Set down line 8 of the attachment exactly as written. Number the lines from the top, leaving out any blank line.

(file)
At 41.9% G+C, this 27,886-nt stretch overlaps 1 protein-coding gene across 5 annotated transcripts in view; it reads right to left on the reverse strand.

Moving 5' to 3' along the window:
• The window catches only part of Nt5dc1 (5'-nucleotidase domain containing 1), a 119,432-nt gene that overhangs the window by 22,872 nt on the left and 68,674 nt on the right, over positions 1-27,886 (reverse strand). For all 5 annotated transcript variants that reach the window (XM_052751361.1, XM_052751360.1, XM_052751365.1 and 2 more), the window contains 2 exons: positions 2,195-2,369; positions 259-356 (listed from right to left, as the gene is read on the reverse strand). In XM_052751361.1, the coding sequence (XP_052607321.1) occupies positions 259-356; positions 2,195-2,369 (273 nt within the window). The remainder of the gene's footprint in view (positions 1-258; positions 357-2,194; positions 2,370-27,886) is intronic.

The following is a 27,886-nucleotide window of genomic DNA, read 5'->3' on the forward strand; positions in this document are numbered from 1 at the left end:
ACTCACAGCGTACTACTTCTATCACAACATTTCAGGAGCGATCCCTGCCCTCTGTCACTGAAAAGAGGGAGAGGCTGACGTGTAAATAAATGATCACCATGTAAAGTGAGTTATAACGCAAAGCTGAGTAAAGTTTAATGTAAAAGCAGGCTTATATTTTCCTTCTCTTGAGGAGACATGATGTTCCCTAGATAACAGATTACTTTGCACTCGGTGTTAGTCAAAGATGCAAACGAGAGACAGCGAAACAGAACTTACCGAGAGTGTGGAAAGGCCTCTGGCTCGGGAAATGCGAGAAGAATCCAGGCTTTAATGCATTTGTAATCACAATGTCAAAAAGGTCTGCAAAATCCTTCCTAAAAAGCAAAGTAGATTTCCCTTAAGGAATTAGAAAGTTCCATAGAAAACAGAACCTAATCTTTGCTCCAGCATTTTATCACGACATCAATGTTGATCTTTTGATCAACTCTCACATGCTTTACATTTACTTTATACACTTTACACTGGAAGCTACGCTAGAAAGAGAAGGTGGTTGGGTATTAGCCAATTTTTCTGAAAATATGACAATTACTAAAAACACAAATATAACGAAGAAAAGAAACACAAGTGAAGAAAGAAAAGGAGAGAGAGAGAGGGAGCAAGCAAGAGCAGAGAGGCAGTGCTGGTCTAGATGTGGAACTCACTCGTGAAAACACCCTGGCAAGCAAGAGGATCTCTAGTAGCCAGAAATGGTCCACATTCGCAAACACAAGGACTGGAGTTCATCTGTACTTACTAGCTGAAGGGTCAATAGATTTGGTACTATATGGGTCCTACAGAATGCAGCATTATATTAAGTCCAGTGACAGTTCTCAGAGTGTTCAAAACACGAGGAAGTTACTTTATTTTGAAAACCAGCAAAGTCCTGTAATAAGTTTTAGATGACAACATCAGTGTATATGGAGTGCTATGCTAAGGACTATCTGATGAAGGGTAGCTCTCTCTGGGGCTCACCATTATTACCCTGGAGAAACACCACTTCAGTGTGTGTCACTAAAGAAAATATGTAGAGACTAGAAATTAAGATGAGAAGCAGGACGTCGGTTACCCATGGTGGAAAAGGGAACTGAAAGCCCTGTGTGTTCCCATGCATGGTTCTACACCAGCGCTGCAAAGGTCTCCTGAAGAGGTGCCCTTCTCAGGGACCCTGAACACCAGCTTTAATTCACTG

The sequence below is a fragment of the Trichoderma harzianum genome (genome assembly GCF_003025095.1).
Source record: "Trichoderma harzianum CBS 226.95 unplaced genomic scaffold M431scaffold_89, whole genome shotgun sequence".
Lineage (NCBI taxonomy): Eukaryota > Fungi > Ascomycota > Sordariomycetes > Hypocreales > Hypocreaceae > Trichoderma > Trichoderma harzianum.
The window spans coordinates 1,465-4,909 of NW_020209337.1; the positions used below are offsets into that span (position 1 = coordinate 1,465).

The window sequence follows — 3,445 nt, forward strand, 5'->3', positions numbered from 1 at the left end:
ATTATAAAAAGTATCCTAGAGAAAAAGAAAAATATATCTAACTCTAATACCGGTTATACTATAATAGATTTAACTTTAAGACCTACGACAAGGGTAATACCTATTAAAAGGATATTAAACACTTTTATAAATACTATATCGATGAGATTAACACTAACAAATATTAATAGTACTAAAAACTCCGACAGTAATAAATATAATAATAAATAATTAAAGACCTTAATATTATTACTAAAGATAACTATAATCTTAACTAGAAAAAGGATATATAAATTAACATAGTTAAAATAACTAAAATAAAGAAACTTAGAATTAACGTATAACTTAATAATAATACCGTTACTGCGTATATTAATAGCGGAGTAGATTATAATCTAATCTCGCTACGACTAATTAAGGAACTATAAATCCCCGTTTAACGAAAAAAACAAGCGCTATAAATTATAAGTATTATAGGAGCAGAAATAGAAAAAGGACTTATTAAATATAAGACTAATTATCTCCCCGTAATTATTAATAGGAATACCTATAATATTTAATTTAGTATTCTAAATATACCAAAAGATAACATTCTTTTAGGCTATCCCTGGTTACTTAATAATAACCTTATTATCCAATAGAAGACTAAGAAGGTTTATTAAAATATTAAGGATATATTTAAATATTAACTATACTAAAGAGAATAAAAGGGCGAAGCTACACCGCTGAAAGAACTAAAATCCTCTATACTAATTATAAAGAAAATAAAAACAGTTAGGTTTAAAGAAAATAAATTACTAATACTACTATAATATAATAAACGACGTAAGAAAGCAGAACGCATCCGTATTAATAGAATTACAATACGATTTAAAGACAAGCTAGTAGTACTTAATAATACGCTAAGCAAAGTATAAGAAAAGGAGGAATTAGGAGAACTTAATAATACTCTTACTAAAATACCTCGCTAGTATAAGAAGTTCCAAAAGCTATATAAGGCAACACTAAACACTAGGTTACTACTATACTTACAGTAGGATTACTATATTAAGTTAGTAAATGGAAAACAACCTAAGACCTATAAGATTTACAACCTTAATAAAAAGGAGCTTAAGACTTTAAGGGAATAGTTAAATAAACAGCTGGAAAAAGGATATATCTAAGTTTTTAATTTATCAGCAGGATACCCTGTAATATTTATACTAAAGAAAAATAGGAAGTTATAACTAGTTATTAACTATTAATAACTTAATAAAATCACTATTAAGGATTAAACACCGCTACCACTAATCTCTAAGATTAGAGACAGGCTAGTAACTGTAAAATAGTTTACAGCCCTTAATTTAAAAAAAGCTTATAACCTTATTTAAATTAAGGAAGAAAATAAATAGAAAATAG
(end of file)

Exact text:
Lineage (NCBI taxonomy): Eukaryota > Fungi > Ascomycota > Sordariomycetes > Hypocreales > Hypocreaceae > Trichoderma > Trichoderma harzianum.